Marathon runners called fat and slow.

124

Comments

  • Pross
    Pross Posts: 40,479
    Pross wrote:
    cougie wrote:
    Stupid distance. Those last 6.2 miles are so unnecessary. I'd much prefer a 20 mile Marathon.

    Tell me about it, I missed that sub 4 yet again after hitting the wall hard at the 20 mile marker. Had to walk run the last 6.2 and ended up with 4.12 after being on for around 3.50. I don't get it, I used to be better at endurance events on the bike but just can't break that 18-20 mile barrier. I guess it's in keeping with my status as slightly overweight and lazy! Still a PB though so at least it's going in the right direction.

    If you were aiming for 3:59, then 3:50 pace is too quick to start with. It's really hard to not go too quick at the start, when you feel good.

    Last time I ran one I knew I wasn't really up to it but decided to go out at 45 min per 10k. Ended up with 3:39. I'll never know what I could have done if I'd started at 50 min 10k pace, but almost certainly quicker.

    I went out hoping for 3:45-3:50 which should have been within my ability based on recent times at other distances (race predictors from my recent 5k, 10k and Half times were suggesting I should do 3:35 to 3:49 depending on which I used, I knew 3:35 was too optimistic though). With hindsight I should have just gone for 9 min / mile and then picked it up if I felt good at 20 miles. I'd say next time but my next marathon is Snowdonia (third time) and I'd be ecstatic with 4:30 there.
  • DeVlaeminck
    DeVlaeminck Posts: 8,734
    I'd aim to run an even split and then judge whether to push on a bit or ease off from half way - others may differ but I can't see the point is aiming to start out slower than you'd finish. I'm assuming most people use a GPS watch to pace themselves too - gone are the days when as a rather average club runner I ran the first mile (assuming the markers were accurate) of the Ranby 10 miler at 5:20 pace - the second around 5:35 pace and the last mile just inside 8 minute miling and that was probably the hardest mile of my reasonably brief foray into running - my target was 6 mm and I ended up several minutes outside the hour.
    [Castle Donington Ladies FC - going up in '22]
  • Pross
    Pross Posts: 40,479
    I'd aim to run an even split and then judge whether to push on a bit or ease off from half way - others may differ but I can't see the point is aiming to start out slower than you'd finish. I'm assuming most people use a GPS watch to pace themselves too - gone are the days when as a rather average club runner I ran the first mile (assuming the markers were accurate) of the Ranby 10 miler at 5:20 pace - the second around 5:35 pace and the last mile just inside 8 minute miling and that was probably the hardest mile of my reasonably brief foray into running - my target was 6 mm and I ended up several minutes outside the hour.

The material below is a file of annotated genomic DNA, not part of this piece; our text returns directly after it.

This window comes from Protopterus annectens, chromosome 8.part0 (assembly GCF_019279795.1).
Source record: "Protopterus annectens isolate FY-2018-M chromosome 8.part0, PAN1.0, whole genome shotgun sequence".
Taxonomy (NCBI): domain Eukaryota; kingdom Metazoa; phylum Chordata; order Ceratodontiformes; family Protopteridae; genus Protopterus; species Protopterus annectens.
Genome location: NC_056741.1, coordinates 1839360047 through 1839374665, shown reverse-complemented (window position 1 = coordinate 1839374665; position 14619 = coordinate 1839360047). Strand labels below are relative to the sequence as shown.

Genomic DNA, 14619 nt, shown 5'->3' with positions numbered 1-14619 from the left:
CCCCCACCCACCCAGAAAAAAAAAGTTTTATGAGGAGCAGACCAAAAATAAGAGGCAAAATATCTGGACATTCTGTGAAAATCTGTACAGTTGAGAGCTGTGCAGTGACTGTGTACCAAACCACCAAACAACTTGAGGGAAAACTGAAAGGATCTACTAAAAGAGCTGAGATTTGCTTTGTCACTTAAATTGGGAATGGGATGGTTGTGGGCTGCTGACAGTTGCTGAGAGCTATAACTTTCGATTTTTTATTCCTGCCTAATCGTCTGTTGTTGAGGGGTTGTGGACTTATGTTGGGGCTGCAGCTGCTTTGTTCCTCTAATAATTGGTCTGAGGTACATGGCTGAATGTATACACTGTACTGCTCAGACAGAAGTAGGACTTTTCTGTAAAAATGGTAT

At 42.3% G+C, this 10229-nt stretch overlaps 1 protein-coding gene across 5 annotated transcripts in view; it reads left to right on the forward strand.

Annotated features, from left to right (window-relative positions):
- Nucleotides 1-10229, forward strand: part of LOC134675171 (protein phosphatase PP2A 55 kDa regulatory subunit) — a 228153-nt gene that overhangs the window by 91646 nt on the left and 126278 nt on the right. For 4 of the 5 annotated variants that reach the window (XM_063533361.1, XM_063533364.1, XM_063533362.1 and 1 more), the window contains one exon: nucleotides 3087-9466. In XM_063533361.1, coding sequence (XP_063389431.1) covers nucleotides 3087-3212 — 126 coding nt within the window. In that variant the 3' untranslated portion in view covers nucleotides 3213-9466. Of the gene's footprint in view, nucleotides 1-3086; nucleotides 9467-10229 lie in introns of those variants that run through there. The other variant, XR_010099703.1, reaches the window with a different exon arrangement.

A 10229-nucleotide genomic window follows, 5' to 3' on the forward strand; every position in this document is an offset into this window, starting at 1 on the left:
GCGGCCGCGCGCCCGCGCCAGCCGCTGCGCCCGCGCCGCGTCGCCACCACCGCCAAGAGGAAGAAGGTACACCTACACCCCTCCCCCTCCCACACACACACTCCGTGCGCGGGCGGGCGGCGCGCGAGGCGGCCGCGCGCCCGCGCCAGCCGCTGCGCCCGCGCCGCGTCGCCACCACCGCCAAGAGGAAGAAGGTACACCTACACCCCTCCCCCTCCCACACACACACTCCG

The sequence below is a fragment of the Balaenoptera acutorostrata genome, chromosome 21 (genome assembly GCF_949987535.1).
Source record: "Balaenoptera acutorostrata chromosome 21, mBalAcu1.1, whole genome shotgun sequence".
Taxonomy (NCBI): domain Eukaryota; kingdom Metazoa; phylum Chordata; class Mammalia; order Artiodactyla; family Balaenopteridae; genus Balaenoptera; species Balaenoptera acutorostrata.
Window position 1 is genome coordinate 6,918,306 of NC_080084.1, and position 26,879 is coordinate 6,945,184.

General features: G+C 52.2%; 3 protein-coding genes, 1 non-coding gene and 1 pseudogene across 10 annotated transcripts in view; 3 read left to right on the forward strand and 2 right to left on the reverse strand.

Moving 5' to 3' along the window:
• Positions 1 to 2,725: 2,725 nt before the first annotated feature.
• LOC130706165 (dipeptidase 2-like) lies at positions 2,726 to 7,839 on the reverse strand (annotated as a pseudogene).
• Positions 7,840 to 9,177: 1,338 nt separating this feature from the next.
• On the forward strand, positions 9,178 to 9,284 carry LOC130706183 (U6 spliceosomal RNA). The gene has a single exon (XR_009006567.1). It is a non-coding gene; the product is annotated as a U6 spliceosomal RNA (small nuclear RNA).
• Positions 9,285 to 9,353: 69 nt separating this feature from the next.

I think that's what most do intend to do, the problem is that the pace can feel so easy early on that you blow up spectacularly towards the end (as I did). A negative split seem to be the the holy grail for marathon runners chasing a time (as opposed to actually racing other athletes). My thinking on Sunday was that I didn't want to finish feeling OK and wondering 'what if' so aimed for the best pace I hoped I could achieve based on a recent half time of 1:42 - like many I was over-optimistic!
  • DeVlaeminck
    DeVlaeminck Posts: 8,734
    Just looked at my old excel training log - I ran London after I'd packed up running for cycling but I had a running club entry I carried over so ran 10 miles every Monday night to prepare and the idea was to run it for the experience.

    My splits were (I've just done the arithmetic in my head if it's out) : 10k 46.38, 20k 1.34.23 (47:51), half way 1.39.38, 30k 2.26.47 (52:26), 40k 3.38.03 (1 hour 11:44) Finish 3:52:24 (second half 2 hours 14 :46 ?) . So yeah it is easy to overestimate your fitness. A lot of walking in the latter stages as my quads just cramped up.
    [Castle Donington Ladies FC - going up in '22]
  • crispybug2
    crispybug2 Posts: 2,915
    My method of marathon running (long time ago as it) was to find someone whose pace I felt I could comfortably match and run behind them, it worked for me!
  • rick_chasey
    rick_chasey Posts: 72,585
    Remember Michael Woods, (pro cyclist, ex pro runner) saying how weird it was for him to go over threshold at any point that wasn't the final sprint when he first moved into cycling.
  • homers_double
    homers_double Posts: 8,006
    There seems to be a lot of armchair runners in here. For the record I "ran" the Manchester marathon on the 7th of April and finished a fraction under 5hrs 30m and it's quite possibly the hardest thing I've ever done